- Formation of a new gland duct. An incision is made in the tissues to remove the secret. The technique helps to temporarily alleviate the patient’s condition, but the risk of recurrence of bartholinitis is high. The incisions quickly overgrow, a cyst is formed again.
There are more gentle, modern methods of treating bartholinitis in gynecology. An annular catheter is installed in the body of the gland (marsupialization operation). Within 2 months, the catheter performs the functions of a natural duct and promotes secretion. Such an operation is less traumatic, the risk of recurrence is minimal. During the rehabilitation period, a woman undergoes a course of magnetotherapy, UV irradiation.
Women who regularly come for examinations to the gynecologist can see such a diagnosis in the chart as an asymptomatic course of a Bartholin gland cyst. The doctor does not comment on this situation in any way, does not prescribe pills, the patient begins to worry. But there is no reason to panic. A cyst with asymptomatic treatment does not require any radical measures. Regular monitoring, proper hygiene, balanced nutrition are necessary. The female body, with sufficient support, copes with the stagnation of the secret on its own. Therefore, listen to your doctor and do not self-medicate.
Prevention of bartholinitis
To reduce the risk of inflammation, it is necessary to strengthen the immune system, observe the rules of intimate hygiene, and have sexual relations with one regular partner. It is important to treat gynecological diseases in time and at least once a year undergo a preventive examination by a doctor.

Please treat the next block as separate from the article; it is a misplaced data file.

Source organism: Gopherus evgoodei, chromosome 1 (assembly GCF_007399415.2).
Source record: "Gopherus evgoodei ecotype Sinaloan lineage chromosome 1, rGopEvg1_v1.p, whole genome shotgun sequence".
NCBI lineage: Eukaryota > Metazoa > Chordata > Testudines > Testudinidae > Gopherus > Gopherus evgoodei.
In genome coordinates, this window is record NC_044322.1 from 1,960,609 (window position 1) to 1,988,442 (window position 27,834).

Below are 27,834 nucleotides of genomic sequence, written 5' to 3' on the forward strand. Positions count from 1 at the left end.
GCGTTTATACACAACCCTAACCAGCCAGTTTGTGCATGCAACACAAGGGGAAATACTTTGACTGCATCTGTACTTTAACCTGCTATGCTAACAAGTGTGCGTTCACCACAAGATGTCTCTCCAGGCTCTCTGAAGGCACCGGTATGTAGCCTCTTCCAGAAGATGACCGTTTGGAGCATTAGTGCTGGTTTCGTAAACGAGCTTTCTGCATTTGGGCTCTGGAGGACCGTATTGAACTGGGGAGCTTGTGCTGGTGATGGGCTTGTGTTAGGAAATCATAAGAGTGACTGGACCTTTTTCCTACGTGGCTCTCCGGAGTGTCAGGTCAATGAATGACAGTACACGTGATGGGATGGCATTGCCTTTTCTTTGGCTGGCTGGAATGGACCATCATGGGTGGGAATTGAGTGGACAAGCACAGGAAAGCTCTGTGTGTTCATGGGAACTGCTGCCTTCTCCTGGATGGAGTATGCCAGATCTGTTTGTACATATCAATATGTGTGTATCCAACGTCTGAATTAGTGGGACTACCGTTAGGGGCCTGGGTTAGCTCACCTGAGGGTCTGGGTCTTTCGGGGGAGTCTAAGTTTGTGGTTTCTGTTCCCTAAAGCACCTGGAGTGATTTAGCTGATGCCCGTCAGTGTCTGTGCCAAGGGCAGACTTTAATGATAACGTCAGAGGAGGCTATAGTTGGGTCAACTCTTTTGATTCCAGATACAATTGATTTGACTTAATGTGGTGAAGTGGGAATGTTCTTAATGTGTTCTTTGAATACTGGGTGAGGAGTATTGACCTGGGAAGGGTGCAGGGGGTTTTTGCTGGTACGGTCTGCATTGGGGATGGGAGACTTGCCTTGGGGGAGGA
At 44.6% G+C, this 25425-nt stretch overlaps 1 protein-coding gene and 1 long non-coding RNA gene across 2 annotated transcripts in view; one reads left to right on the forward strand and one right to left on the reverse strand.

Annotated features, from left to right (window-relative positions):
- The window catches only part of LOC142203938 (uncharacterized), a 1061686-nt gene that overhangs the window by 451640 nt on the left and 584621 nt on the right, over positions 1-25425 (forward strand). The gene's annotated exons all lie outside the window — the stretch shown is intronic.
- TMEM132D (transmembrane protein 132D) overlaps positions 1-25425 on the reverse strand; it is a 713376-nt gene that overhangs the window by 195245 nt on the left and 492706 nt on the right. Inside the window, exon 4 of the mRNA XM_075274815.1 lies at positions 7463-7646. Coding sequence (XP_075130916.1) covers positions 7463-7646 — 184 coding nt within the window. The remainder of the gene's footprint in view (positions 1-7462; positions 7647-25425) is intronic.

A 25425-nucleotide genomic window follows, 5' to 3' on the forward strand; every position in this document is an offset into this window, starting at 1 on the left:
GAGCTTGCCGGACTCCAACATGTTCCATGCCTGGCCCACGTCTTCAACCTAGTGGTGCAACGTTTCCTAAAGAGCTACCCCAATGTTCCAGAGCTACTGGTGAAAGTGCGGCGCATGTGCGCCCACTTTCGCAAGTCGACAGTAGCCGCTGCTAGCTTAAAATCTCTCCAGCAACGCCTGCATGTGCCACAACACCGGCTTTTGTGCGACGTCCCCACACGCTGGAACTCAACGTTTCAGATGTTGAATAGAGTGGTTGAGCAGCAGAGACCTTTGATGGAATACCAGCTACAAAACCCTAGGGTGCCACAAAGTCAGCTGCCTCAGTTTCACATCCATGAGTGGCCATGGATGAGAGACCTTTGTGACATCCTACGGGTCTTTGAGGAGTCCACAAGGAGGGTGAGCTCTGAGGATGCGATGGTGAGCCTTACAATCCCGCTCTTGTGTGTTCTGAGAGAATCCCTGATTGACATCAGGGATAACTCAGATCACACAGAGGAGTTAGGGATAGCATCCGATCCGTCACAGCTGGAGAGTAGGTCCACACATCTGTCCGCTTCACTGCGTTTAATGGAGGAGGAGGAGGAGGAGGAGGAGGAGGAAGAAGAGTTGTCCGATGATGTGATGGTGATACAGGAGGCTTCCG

Be careful with your choice of underwear. It should be sufficiently free, elastic, made of natural fabrics. For intimate hygiene, use gels with a neutral pH, without dyes and fragrances. A healthy lifestyle and proper nutrition is the best prevention for most diseases.
The doctors of the Alfa Health Center clinic will help you cope with bartholinitis and restore your women’s health. Call us to make an appointment and find out the price of the consultation.
1. Clinical protocol for the diagnosis and treatment of inflammatory diseases of the perineum, vulva, vagina. Electronic version.
2. Bartholinitis. Medical encyclopedia. Electronic version.
Bartholin gland cyst | Center Dikul
Bartholin’s cyst (or vulvar cyst) is a cyst that can form on both sides of the labia, near the entrance to the vagina. The cyst is formed from the Bartholin glands, which produce the mucus needed to lubricate the vagina. The Bartholin glands and labia are part of the female reproductive system.
A Bartholin gland cyst is formed when the outflow of fluid from the opening of the gland is disturbed and mucus accumulates and a tubercle forms. Usually, a cyst develops on only one of the two Bartholin’s glands. Some Bartholin gland cysts are small and do not cause pain. If the cyst becomes infected, then an abscess is formed and pain may appear, and then treatment is required.
In most cases, a Bartholin’s cyst does not cause symptoms and can be detected during hygiene care or after a gynecological examination. Typically, cysts are painless and resolve on their own.
Some women may experience discomfort with movement or during intercourse, while others may experience general swelling of the vulva.
However, the cyst can become infected with bacteria and fester, forming an abscess. When an abscess forms, there may be symptoms such as:
- Presence of red swollen bump
- Greenish-yellow purulent discharge from swelling
- High fever with chills
- Body aches
- General weakness
Bartholin’s cyst in some cases becomes very large and causes discomfort when walking, sitting, having sex. Even if the cyst is not infected, if it is large, it can cause pain.